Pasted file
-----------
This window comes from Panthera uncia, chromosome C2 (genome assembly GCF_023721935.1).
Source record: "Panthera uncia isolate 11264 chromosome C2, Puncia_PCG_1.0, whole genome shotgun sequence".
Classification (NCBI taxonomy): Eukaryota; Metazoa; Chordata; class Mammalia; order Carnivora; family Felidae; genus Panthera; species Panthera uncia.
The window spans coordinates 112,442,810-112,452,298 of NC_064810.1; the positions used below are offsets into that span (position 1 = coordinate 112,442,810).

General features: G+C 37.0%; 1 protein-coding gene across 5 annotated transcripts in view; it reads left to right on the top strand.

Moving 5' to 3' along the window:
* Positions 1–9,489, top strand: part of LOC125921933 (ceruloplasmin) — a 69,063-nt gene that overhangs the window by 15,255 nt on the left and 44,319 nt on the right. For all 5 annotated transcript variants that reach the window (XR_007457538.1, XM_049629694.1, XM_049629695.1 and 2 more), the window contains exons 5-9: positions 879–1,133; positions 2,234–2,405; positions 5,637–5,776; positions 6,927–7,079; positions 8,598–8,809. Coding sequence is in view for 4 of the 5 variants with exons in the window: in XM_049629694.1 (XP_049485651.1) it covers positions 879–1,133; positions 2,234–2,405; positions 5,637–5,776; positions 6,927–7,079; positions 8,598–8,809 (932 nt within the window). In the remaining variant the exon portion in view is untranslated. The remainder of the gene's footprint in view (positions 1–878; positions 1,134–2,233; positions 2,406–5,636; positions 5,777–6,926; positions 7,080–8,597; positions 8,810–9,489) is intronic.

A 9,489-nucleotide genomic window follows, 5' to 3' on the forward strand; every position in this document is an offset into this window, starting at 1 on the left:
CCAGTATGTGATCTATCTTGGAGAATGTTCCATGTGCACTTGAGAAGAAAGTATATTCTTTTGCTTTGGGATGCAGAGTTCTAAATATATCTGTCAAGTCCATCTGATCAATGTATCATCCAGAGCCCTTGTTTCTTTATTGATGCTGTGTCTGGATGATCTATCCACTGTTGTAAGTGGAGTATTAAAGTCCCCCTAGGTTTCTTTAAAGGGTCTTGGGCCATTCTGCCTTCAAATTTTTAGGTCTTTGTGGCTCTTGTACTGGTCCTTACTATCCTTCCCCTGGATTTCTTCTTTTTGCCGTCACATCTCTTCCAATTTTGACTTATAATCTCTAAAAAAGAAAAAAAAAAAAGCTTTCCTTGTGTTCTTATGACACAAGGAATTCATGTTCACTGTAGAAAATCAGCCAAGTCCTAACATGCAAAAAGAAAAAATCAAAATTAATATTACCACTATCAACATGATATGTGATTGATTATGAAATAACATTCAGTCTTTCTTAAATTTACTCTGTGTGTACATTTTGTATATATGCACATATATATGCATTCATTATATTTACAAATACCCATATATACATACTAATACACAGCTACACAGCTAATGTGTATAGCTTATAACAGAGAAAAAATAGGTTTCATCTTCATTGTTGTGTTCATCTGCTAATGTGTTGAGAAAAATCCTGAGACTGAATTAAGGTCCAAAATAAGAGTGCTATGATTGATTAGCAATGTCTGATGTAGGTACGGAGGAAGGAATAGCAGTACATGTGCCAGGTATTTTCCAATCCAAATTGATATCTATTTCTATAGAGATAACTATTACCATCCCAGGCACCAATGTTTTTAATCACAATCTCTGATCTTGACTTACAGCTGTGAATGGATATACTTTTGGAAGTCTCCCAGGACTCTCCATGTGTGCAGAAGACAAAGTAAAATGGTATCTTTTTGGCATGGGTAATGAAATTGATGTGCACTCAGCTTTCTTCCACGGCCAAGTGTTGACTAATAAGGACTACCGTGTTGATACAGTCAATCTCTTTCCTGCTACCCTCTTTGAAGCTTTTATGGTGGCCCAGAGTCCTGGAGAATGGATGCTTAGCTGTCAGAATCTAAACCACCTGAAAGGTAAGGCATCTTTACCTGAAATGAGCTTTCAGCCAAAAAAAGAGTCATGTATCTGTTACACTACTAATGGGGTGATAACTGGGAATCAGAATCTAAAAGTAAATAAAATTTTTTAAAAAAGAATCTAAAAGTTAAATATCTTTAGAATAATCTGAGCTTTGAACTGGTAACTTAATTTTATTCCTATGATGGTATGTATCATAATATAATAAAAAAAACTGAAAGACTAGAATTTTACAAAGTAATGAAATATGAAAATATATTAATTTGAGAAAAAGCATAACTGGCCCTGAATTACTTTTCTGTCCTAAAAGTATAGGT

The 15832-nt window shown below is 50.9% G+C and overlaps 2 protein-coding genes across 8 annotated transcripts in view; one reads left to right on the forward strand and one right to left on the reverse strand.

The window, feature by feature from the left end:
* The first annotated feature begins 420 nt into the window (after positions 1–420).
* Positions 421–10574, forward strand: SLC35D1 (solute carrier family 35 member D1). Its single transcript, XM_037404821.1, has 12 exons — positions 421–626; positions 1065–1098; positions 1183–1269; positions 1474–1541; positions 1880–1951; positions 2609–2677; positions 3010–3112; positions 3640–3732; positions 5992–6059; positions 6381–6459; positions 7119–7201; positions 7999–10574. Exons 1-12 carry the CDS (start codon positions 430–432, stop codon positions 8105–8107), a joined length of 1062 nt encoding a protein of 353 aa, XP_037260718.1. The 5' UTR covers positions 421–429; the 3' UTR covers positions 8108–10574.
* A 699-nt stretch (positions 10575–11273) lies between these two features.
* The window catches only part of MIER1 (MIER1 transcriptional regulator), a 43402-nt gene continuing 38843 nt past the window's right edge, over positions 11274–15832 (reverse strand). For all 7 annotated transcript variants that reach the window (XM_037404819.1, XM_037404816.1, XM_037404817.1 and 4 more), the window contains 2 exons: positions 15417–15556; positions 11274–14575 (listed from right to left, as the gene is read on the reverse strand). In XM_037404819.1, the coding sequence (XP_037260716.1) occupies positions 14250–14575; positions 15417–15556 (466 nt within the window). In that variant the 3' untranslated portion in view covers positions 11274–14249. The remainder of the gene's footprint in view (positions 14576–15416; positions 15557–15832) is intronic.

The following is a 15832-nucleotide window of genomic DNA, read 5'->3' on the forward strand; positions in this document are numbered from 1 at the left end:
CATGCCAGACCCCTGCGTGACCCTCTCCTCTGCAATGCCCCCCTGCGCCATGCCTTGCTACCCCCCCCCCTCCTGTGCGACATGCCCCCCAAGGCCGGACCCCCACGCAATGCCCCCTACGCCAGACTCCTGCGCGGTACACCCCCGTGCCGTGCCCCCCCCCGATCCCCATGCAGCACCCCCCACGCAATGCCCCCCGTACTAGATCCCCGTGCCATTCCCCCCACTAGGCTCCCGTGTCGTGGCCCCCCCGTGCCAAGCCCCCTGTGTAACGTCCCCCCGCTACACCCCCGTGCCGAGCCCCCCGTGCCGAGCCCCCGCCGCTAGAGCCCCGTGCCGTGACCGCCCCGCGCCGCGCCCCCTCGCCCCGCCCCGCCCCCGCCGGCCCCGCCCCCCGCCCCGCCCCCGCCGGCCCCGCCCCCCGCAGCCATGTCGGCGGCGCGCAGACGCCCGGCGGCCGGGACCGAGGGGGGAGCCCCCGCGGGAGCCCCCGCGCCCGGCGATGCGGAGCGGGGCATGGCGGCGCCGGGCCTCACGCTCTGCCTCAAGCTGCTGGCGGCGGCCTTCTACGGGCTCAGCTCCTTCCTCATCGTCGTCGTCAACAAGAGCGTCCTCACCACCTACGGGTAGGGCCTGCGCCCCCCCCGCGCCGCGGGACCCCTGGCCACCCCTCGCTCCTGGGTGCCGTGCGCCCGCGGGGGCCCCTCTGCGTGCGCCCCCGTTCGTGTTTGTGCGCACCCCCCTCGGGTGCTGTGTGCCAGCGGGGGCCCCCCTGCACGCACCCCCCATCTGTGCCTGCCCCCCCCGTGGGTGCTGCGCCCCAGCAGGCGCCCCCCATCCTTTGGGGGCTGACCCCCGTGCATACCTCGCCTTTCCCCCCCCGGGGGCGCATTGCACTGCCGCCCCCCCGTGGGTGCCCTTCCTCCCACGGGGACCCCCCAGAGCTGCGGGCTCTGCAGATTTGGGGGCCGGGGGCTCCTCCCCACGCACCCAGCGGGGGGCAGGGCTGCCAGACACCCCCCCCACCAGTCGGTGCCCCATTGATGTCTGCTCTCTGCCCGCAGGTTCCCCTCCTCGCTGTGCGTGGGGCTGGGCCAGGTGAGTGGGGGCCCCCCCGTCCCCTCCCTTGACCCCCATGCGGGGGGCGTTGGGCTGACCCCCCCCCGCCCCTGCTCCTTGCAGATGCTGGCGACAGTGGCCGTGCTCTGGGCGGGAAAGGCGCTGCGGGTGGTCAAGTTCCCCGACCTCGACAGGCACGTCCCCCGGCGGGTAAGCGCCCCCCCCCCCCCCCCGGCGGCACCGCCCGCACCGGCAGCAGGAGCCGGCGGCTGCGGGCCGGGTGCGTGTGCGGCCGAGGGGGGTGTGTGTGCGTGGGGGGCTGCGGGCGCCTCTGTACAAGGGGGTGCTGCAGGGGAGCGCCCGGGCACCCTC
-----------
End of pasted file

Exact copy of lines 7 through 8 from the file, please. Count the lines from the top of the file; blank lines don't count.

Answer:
* Positions 1–9,489, top strand: part of LOC125921933 (ceruloplasmin) — a 69,063-nt gene that overhangs the window by 15,255 nt on the left and 44,319 nt on the right. For all 5 annotated transcript variants that reach the window (XR_007457538.1, XM_049629694.1, XM_049629695.1 and 2 more), the window contains exons 5-9: positions 879–1,133; positions 2,234–2,405; positions 5,637–5,776; positions 6,927–7,079; positions 8,598–8,809. Coding sequence is in view for 4 of the 5 variants with exons in the window: in XM_049629694.1 (XP_049485651.1) it covers positions 879–1,133; positions 2,234–2,405; positions 5,637–5,776; positions 6,927–7,079; positions 8,598–8,809 (932 nt within the window). In the remaining variant the exon portion in view is untranslated. The remainder of the gene's footprint in view (positions 1–878; positions 1,134–2,233; positions 2,406–5,636; positions 5,777–6,926; positions 7,080–8,597; positions 8,810–9,489) is intronic.

A 9,489-nucleotide genomic window follows, 5' to 3' on the forward strand; every position in this document is an offset into this window, starting at 1 on the left: